Surviving summer in the cul-de-sac

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Today is the last day of school in Harford County and that means it’s time to prepare for summer in the cul-de-sac survival. In a mere 24 hours, the neighborhood children will be cut loose from their schedules and set free to roam. My cul-de-sac draws them from the surrounding streets like an asphalt magnet where they can skateboard, ride scooters and play basketball while dodging fewer cars than elsewhere. When they come, they will require food, drink and first aid. The cul-de-sac culture is perfect for my kids. Whenever we find ourselves at home, playmates are just a few steps away (often we just have to peek in our garage where today I found two little girls engaged in a sword fight with tree branches). But, to keep things running smoothly, I have to be prepared. To that end, I’ve come up with the following survival kit with the help of other neighborhood moms:

  1. Freeze Pops – a few bucks will get you a pack of 100 of these treats to keep in the freezer and shell out to any number of overheated children looking to cool off.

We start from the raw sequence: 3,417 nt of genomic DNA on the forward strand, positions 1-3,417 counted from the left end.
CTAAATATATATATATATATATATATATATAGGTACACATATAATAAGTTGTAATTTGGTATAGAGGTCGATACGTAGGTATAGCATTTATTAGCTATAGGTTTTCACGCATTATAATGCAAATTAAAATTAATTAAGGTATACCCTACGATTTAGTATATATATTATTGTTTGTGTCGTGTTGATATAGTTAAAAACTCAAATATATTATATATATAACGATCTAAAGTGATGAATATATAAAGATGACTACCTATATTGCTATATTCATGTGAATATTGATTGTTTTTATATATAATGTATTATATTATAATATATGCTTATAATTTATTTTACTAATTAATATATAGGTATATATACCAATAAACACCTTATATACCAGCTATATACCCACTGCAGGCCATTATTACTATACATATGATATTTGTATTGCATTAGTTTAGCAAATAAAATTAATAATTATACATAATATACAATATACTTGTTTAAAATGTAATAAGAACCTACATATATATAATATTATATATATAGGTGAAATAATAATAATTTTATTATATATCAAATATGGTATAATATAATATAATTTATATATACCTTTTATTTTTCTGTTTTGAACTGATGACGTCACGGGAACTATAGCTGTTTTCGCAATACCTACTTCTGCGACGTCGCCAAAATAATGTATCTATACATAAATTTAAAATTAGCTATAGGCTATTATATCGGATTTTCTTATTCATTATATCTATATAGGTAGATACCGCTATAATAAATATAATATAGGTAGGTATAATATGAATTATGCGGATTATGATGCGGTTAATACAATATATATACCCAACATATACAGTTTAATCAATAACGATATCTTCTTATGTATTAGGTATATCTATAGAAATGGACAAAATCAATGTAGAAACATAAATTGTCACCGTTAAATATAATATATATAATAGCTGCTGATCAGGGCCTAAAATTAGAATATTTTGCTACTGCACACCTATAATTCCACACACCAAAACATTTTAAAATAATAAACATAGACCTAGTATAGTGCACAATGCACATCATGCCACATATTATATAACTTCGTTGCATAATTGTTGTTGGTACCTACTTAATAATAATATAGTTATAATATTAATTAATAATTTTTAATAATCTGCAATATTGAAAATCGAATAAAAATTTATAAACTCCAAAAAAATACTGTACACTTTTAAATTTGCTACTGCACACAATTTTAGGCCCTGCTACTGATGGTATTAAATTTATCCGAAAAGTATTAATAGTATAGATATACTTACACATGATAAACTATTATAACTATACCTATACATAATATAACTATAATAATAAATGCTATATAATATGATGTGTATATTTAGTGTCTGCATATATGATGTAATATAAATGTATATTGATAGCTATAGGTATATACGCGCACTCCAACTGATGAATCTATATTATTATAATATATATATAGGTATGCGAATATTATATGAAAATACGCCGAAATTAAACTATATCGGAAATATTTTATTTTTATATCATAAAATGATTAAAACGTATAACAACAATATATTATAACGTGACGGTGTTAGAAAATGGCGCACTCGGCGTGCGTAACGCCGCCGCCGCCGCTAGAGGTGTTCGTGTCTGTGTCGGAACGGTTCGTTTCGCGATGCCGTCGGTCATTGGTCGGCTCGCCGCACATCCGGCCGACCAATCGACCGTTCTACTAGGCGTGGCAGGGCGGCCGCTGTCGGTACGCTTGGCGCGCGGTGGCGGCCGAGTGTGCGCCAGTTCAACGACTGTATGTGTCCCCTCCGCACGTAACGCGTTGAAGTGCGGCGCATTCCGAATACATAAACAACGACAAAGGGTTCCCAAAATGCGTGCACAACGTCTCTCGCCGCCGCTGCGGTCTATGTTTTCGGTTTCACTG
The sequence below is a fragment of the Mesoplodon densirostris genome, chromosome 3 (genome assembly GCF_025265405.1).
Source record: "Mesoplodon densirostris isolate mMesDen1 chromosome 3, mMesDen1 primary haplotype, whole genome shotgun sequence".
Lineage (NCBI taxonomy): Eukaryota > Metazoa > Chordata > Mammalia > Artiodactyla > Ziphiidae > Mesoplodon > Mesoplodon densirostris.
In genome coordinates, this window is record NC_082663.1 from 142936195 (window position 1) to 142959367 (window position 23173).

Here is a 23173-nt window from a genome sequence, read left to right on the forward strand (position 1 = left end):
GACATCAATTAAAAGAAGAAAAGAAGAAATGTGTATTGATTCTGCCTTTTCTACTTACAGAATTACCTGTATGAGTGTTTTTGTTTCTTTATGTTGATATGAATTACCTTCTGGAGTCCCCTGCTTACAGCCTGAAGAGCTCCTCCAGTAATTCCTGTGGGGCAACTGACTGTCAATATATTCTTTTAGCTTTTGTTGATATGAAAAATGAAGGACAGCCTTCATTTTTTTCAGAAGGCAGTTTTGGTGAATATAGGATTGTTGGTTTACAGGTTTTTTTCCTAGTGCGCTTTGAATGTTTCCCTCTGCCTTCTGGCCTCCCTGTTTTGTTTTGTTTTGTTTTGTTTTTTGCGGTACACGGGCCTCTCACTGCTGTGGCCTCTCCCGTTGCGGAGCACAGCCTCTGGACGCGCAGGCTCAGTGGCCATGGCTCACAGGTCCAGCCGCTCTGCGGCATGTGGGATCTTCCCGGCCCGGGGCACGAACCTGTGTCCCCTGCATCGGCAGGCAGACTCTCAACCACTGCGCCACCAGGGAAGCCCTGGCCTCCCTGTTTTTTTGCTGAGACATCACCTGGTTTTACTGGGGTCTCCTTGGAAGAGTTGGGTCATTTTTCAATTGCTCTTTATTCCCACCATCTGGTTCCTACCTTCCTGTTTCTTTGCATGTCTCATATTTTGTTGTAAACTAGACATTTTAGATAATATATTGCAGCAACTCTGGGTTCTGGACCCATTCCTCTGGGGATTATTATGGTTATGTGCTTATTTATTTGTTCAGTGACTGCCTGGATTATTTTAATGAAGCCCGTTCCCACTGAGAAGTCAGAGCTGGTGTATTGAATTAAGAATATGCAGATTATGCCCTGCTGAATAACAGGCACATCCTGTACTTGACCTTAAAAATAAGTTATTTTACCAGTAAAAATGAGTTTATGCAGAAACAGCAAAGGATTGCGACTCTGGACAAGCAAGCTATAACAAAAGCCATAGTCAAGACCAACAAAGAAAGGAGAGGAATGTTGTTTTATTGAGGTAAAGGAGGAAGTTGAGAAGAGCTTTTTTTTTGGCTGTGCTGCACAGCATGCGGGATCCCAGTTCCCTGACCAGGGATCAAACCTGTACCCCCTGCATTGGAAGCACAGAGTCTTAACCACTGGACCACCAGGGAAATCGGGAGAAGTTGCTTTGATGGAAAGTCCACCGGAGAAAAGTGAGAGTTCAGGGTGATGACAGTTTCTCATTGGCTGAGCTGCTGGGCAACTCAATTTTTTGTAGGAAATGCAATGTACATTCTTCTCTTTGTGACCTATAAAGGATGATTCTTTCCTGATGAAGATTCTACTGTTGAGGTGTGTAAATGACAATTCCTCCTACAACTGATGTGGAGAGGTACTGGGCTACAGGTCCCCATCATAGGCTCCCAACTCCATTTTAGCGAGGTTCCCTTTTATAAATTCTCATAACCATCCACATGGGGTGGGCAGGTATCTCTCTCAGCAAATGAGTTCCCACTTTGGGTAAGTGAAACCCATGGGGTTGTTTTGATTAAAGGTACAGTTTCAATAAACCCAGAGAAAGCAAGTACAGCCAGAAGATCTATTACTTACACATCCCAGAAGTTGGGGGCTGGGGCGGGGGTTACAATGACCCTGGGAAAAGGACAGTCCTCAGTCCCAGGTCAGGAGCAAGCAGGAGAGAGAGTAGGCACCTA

2. Kool Aid – I find packets of this powdered drink on sale for less than 20 cents a pack at Target and Superfresh. This is a lot cheaper than handing out bottled water that the kids will often end up pouring over each other’s heads.

  3. Paper cups – small paper cups of Kool Aid limit the dishes you’ll have to do when kids forget which cup is theirs and leave a dozen of them scattered on the kitchen counter.

  4. Hot dogs, chicken nuggets, peanut butter & jelly – lunchtime often will come while you have more than your own children in the house. As long as the kids aren’t allergic to anything, I like to offer them an easy, kid-friendly lunch when I feed my own kids. I find kids will play for hours without meals just to avoid having to go home.

  5. First aid kit – at the very least, have Band-Aids and antibiotic ointment on hand to clean up minor scrapes. KidsHealth.org has a good list of First Aid kit essentials.

  6. Parents phone numbers – while I usually know most of the kids playing in the cul-de-sac, sometimes I end up bandaging the knee of someone I’ve never seen before. I try to keep a list of the kids’ parents’ phone numbers handy in the event an injury is more serious than a scraped knee. It’s also good to keep in touch with parents regularly. I assume I need to apologize after my kids have been playing at another child’s house. There’s something that comes over kids when they’re not at their own home. One minute everyone is playing nicely and the next minute, they’re hitting each other over the head with lacrosse sticks.

  7. Rules of the house – whatever your rules are, you’ll find yourself repeating them constantly. But eventually a few of them will start to stick with at least some of the children – hopefully at least your own – and it will be a little easier to keep the kids from scooping the fish out of the pond and sliding down the basement stairs on the sofa pillows.

So there you go. That’s my list. Hope it’s helpful. Seventy-five more days until school starts again. Good luck.